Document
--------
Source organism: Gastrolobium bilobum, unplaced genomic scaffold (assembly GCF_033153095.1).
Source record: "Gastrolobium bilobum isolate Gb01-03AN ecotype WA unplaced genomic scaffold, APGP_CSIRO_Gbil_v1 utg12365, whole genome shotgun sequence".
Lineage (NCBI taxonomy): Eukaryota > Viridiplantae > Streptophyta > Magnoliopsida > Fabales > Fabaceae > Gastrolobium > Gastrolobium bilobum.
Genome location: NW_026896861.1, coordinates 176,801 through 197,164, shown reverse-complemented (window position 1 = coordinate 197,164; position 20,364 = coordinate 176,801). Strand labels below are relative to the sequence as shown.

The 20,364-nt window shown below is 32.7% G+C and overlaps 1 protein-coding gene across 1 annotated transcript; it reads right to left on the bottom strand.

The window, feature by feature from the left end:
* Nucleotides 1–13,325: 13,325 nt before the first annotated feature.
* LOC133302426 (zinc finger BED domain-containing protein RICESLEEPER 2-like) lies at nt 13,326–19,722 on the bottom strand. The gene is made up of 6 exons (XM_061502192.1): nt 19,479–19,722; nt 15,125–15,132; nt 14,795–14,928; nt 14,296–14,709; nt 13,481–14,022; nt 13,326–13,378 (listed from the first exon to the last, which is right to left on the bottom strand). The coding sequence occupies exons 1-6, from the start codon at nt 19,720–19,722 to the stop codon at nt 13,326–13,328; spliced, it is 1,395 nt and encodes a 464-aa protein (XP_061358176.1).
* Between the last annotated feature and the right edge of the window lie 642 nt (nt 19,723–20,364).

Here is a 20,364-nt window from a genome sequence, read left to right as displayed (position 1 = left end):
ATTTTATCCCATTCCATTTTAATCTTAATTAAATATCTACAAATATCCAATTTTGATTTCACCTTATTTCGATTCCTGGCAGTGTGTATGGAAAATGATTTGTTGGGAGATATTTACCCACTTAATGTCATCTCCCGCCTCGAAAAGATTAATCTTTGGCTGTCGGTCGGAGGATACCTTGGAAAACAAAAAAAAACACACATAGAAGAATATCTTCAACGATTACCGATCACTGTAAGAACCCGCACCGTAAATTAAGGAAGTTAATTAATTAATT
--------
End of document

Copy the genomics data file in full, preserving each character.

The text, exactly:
Source organism: Gastrolobium bilobum, unplaced genomic scaffold (assembly GCF_033153095.1).
Source record: "Gastrolobium bilobum isolate Gb01-03AN ecotype WA unplaced genomic scaffold, APGP_CSIRO_Gbil_v1 utg12365, whole genome shotgun sequence".
Lineage (NCBI taxonomy): Eukaryota > Viridiplantae > Streptophyta > Magnoliopsida > Fabales > Fabaceae > Gastrolobium > Gastrolobium bilobum.
Genome location: NW_026896861.1, coordinates 176,801 through 197,164, shown reverse-complemented (window position 1 = coordinate 197,164; position 20,364 = coordinate 176,801). Strand labels below are relative to the sequence as shown.

The 20,364-nt window shown below is 32.7% G+C and overlaps 1 protein-coding gene across 1 annotated transcript; it reads right to left on the bottom strand.

The window, feature by feature from the left end:
* Nucleotides 1–13,325: 13,325 nt before the first annotated feature.
* LOC133302426 (zinc finger BED domain-containing protein RICESLEEPER 2-like) lies at nt 13,326–19,722 on the bottom strand. The gene is made up of 6 exons (XM_061502192.1): nt 19,479–19,722; nt 15,125–15,132; nt 14,795–14,928; nt 14,296–14,709; nt 13,481–14,022; nt 13,326–13,378 (listed from the first exon to the last, which is right to left on the bottom strand). The coding sequence occupies exons 1-6, from the start codon at nt 19,720–19,722 to the stop codon at nt 13,326–13,328; spliced, it is 1,395 nt and encodes a 464-aa protein (XP_061358176.1).
* Between the last annotated feature and the right edge of the window lie 642 nt (nt 19,723–20,364).

Here is a 20,364-nt window from a genome sequence, read left to right as displayed (position 1 = left end):
ATTTTATCCCATTCCATTTTAATCTTAATTAAATATCTACAAATATCCAATTTTGATTTCACCTTATTTCGATTCCTGGCAGTGTGTATGGAAAATGATTTGTTGGGAGATATTTACCCACTTAATGTCATCTCCCGCCTCGAAAAGATTAATCTTTGGCTGTCGGTCGGAGGATACCTTGGAAAACAAAAAAAAACACACATAGAAGAATATCTTCAACGATTACCGATCACTGTAAGAACCCGCACCGTAAATTAAGGAAGTTAATTAATTAATT